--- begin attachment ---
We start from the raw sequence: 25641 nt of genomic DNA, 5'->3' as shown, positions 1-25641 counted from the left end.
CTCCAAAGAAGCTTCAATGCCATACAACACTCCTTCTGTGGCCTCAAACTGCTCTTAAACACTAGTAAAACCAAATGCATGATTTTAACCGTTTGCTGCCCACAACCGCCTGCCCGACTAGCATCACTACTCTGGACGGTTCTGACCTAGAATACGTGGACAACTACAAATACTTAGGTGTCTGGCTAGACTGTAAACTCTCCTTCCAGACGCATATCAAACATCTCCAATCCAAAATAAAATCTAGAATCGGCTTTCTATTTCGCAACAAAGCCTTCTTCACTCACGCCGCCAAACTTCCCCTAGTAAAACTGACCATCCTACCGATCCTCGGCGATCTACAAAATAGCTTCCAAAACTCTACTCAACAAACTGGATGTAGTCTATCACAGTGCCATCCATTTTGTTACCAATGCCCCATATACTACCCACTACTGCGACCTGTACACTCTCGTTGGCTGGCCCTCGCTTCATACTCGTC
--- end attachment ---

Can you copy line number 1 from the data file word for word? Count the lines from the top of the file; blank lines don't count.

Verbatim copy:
We start from the raw sequence: 25641 nt of genomic DNA, 5'->3' as shown, positions 1-25641 counted from the left end.